Complying with standard C

Changed functions

Wherever possible and appropriate, existing library functions were extended to include locale-dependent behavior. These functions came in two groups: those declared by the ctype.h header (character classification and conversion), and those functions that convert to and from printable and internal forms of numeric values, for example, printf() and strtod().

All ctype.h predicate functions except isdigit() and isxdigit() are allowed to return nonzero (true) for additional characters when the LC_CTYPE category of the current locale is other than "C". In a Spanish locale, isalpha('ñ') should be true. Similarly the character conversion functions tolower() and toupper()) should appropriately handle any extra alphabetic characters identified by the isalpha() function. (As an implementation note, the ctype.h functions are almost always macros that are implemented using table lookups indexed by the character argument. Their behavior is changed by resetting the table(s) to the new locale's values, and therefore there is no performance impact.)

Those functions that write or interpret printable floating values may change to use a decimal-point character other than period (.) when the LC_NUMERIC category of the current locale is other than "C". There is no provision for converting any numeric values to printable form with thousands separator-type characters, but when converting from a printable form to an internal form, implementations are allowed to accept such additional forms, again in other than the "C" locale. Those functions that make use of the decimal-point character are the printf() and scanf() families, atof(), and strtod(). Those functions that are allowed implementation-defined extensions are atof(), atoi(), atol(), strtod(), strtol(), strtoul(), and the scanf() family. (ANSI C currently defines no such extensions.)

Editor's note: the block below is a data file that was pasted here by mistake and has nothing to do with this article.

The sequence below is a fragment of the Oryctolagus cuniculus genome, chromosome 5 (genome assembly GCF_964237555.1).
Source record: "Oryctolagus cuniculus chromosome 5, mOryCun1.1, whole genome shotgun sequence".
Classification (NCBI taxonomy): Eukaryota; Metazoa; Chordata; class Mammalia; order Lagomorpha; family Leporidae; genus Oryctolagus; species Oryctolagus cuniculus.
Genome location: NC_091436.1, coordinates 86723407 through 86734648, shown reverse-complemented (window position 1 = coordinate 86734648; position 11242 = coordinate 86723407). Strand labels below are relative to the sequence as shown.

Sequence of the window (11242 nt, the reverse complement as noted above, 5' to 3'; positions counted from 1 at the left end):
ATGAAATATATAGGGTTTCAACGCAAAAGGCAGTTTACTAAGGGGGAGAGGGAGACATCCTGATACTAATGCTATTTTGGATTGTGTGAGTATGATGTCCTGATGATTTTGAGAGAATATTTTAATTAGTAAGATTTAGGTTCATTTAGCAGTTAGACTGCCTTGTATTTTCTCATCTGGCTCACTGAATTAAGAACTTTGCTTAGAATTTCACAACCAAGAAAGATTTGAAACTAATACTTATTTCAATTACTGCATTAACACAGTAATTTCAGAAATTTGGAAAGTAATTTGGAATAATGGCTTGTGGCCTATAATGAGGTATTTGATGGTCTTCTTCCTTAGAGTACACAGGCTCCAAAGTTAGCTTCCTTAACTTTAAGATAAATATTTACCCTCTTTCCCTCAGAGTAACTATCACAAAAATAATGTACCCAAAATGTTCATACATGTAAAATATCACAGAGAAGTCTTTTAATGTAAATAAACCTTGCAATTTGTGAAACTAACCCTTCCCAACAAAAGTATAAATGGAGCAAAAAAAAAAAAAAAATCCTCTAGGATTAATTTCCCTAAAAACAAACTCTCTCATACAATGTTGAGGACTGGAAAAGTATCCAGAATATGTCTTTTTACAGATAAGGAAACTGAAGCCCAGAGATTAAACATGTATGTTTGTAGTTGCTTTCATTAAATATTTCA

Next topic: New functions
Previous topic: The setlocale() function

© 2003 Caldera International, Inc. All rights reserved.
SCO OpenServer Release 5.0.7 -- 11 February 2003